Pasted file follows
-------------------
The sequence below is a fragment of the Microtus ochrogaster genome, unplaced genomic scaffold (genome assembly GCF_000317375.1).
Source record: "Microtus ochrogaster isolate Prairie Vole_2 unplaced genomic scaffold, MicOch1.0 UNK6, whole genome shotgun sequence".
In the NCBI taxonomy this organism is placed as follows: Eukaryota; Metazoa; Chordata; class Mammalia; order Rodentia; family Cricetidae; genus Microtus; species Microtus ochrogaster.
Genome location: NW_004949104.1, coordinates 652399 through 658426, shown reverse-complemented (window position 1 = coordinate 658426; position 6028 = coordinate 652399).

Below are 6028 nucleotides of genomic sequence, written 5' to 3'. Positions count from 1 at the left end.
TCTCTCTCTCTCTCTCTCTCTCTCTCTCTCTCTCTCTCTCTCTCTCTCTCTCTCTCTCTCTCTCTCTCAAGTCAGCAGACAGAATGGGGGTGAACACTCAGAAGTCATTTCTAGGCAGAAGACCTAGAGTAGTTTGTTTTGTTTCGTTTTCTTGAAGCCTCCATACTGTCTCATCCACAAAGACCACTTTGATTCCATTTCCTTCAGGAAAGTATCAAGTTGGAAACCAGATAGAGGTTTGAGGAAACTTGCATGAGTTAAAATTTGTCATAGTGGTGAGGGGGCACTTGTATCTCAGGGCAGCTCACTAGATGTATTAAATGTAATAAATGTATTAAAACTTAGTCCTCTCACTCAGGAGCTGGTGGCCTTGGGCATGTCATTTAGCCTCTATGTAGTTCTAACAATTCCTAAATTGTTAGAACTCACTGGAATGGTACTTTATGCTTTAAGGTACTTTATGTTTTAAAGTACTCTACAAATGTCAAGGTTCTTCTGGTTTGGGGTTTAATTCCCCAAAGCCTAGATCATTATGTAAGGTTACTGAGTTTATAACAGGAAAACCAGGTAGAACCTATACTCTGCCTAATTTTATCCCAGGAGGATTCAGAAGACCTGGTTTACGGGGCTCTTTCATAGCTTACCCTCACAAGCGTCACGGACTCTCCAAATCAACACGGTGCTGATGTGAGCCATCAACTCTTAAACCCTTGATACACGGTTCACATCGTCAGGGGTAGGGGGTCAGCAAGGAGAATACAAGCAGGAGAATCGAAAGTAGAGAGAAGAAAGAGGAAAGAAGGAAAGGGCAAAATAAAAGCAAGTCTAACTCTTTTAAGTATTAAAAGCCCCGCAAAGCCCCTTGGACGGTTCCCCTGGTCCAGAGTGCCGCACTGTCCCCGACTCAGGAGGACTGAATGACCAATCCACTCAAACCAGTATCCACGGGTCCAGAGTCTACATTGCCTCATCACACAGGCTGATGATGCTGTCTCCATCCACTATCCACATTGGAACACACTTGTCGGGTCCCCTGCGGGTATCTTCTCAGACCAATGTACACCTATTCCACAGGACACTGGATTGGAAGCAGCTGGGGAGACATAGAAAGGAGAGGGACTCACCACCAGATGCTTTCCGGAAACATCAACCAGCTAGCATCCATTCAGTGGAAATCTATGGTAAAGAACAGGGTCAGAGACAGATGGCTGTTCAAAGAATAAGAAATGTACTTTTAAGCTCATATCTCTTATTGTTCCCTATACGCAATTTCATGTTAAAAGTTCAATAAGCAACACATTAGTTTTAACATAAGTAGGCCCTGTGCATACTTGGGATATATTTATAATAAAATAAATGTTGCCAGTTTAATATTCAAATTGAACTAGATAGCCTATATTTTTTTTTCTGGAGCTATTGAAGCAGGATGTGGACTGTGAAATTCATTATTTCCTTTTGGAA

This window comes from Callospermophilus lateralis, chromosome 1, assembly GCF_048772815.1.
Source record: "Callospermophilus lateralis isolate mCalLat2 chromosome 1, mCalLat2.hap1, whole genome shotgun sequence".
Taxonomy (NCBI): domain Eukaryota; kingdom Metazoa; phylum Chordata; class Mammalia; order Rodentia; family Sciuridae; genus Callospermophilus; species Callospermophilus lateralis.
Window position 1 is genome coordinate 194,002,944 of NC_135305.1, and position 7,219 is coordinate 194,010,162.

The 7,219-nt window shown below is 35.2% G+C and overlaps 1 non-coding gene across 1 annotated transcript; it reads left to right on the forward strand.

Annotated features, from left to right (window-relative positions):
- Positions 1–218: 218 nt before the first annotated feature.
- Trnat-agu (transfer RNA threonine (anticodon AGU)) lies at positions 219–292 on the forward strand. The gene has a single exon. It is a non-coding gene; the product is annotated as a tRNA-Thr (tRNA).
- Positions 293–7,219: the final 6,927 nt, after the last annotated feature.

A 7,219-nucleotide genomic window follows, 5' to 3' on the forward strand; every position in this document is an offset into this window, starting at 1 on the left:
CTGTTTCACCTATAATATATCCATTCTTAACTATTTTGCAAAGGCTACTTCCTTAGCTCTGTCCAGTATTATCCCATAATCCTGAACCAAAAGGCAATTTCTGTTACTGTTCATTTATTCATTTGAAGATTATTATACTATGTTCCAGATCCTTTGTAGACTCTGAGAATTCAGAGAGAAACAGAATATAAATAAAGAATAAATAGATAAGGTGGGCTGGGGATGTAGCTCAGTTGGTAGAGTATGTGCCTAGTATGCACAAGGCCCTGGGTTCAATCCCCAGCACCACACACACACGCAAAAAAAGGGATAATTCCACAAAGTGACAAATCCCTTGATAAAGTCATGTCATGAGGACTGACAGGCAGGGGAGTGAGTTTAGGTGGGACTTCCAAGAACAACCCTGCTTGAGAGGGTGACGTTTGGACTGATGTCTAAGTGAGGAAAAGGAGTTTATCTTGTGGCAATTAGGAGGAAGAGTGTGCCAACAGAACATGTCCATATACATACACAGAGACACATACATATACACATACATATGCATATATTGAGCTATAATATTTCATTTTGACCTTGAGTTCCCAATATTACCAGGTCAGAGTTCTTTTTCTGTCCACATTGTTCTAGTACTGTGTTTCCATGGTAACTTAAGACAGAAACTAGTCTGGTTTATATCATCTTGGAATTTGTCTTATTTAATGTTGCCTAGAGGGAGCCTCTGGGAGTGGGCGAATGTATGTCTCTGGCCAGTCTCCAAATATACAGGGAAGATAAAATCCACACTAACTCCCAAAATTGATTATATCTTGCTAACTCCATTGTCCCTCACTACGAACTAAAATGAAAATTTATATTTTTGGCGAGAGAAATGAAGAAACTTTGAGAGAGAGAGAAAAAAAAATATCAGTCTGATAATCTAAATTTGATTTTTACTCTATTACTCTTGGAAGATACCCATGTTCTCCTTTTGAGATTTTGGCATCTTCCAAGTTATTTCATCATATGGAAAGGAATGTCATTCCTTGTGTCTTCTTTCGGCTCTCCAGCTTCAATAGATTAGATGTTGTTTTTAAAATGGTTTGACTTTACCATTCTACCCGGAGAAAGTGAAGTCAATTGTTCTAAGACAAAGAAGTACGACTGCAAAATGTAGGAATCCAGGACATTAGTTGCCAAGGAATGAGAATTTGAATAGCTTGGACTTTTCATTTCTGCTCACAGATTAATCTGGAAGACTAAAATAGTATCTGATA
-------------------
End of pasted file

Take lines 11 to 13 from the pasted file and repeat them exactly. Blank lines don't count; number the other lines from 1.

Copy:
The 7,219-nt window shown below is 35.2% G+C and overlaps 1 non-coding gene across 1 annotated transcript; it reads left to right on the forward strand.

Annotated features, from left to right (window-relative positions):
- Positions 1–218: 218 nt before the first annotated feature.